Thursday, October 02, 2003
The unrelenting, daily racial categorisation of people by the government is one of the most divisive forces in American society. It is constantly emphasising our minor differences, in opposition to our better instincts that tell us to seek our common interests and common values.
There is one objective that should be common to all societies: developing and sustaining a sense of unity. No matter how advanced, this objective is the centrepiece of a stable society.
As societies become more open to those from various backgrounds, the question of how to merge changing demographics into a common civic identity becomes increasingly problematic. Nowhere is that challenge more apparent than in California, one of the most multi-ethnic and "multi-racial" populations in the world.
Throughout history, government-imposed racial classifications have been used to divide people and to set them against each other. The slave owners and segregationists knew it; the Nazis knew it when they labelled European Jews a separate and inferior "race"; American judges knew it when they had to determine if Asians or part-Asians were white or non-white for the purposes of naturalisation.
Actually British history offers an interesting reference point for this. Unbelievable as it may seem to us today but just a century ago the Irish were considered to be a race separate from the British, a fact again that underlines that racial categorisations are made by governments for the advancement of particularist interests.
If approved, Proposition 54 will return California to the journey of becoming a society in which "Race has no place in American life or law", and where all of our people may some day see themselves as members of an extended human family, undivided by "race", the colour of our skin, the origin of our ancestors or the country of our birth.
The only race that will matter is the human race and the only identity of which the government will take account is our standing as "Americans".
I think that ultimately this is where we are also going to have to start heading in Britain. In the Southeast we already have the most racially, ethnically and culturally diverse population in Europe. No offence to those of you who live in other parts of our beautiful isle, but we all now that it's the South East where the nation's future is being made. And that future is always spreading to the rest of the country. Connerly notes one big factor that undermines the race classification system is that of intermarriage and mixed offspring. In California one in nine children are of mixed parentage. In the UK it is already one in eight.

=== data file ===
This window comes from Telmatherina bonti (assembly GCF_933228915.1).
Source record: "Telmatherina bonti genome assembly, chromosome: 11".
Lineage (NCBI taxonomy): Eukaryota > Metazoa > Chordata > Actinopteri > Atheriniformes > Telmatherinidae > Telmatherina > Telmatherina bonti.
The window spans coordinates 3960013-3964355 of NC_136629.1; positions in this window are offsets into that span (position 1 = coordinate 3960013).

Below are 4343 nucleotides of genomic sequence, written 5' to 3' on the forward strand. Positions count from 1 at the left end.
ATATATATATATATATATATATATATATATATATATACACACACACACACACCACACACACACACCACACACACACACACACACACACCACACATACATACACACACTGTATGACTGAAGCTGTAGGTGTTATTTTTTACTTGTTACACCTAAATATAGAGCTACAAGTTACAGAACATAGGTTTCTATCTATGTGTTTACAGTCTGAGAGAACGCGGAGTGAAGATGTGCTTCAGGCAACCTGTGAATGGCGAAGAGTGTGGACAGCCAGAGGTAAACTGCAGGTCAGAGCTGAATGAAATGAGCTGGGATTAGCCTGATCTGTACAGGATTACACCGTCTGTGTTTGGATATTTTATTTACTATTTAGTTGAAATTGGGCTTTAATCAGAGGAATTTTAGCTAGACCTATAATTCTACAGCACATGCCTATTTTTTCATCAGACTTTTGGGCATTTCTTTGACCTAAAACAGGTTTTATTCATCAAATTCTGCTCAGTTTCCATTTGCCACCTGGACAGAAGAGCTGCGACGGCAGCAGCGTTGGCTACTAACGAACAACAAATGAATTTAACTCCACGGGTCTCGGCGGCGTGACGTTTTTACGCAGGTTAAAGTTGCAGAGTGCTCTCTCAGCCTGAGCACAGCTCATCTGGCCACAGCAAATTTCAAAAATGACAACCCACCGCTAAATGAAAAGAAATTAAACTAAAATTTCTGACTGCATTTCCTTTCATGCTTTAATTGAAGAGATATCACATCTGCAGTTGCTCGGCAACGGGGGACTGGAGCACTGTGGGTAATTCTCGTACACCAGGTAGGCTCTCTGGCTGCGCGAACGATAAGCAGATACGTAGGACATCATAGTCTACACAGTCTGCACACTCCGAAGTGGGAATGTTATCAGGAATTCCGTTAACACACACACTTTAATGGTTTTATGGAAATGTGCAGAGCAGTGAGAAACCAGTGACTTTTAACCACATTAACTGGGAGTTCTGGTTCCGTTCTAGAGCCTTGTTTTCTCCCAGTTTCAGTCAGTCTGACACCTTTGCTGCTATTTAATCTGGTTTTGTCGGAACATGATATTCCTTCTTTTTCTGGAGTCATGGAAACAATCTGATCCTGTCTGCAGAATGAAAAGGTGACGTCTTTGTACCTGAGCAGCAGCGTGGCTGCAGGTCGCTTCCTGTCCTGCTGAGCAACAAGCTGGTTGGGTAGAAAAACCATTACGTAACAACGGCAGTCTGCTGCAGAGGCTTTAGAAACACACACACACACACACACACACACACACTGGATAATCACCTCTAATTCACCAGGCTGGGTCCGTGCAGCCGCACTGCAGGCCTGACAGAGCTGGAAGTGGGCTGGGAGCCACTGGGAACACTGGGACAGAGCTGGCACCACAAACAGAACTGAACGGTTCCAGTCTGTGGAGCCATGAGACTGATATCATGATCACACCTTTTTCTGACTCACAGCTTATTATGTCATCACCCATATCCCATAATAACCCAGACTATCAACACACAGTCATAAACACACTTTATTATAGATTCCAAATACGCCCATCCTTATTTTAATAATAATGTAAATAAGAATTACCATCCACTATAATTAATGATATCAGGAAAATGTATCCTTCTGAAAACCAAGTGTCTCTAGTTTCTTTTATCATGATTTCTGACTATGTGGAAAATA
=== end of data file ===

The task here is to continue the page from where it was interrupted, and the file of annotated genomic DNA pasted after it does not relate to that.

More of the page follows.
While this is a good argument to remember when arguing about the different schemes of affirmative action occasionally being debated for Britain, there is a problem here, that a colour-blind politics fails to address: racism. That may look paradoxical at first but the kind of racism I am talking about is of a more subtle kind. Modern day Britain has no legal constraints on the success for people from minority backgrounds, but at the same time we can't pretend that there aren't race problems in Britain. For example how come that in Brixton virtually all people who are stopped, searched and arrested by the police are black, while the police itself is virtually exclusively white? Of course there are many complex reasons for this disparity but I am absolutely sure that race and racism are part of it. The problem in this respect is surely that the police are seen as racist and consequently black Brixtonians (is that the right word?) are deterred from entering the police force. The absence of black faces in the thin blue line in Brixton then reinforces the impression that the police are racist. I could go on in explaining other ways in which there is a vicious circle here, but I think my point is clear. The questions we have to address are whether a colour-blind policy will eventually remove this problem and whether there is anything government could do in case this doesn't happen or simply to speed this process up. What we need is an alternative to institutionalised affirmative action, an alternative that both maintains liberal principles of colour-blind justice, while also managing to help the advancement of individuals from a disadvantaged minority background. If only I know what that would look like . . . .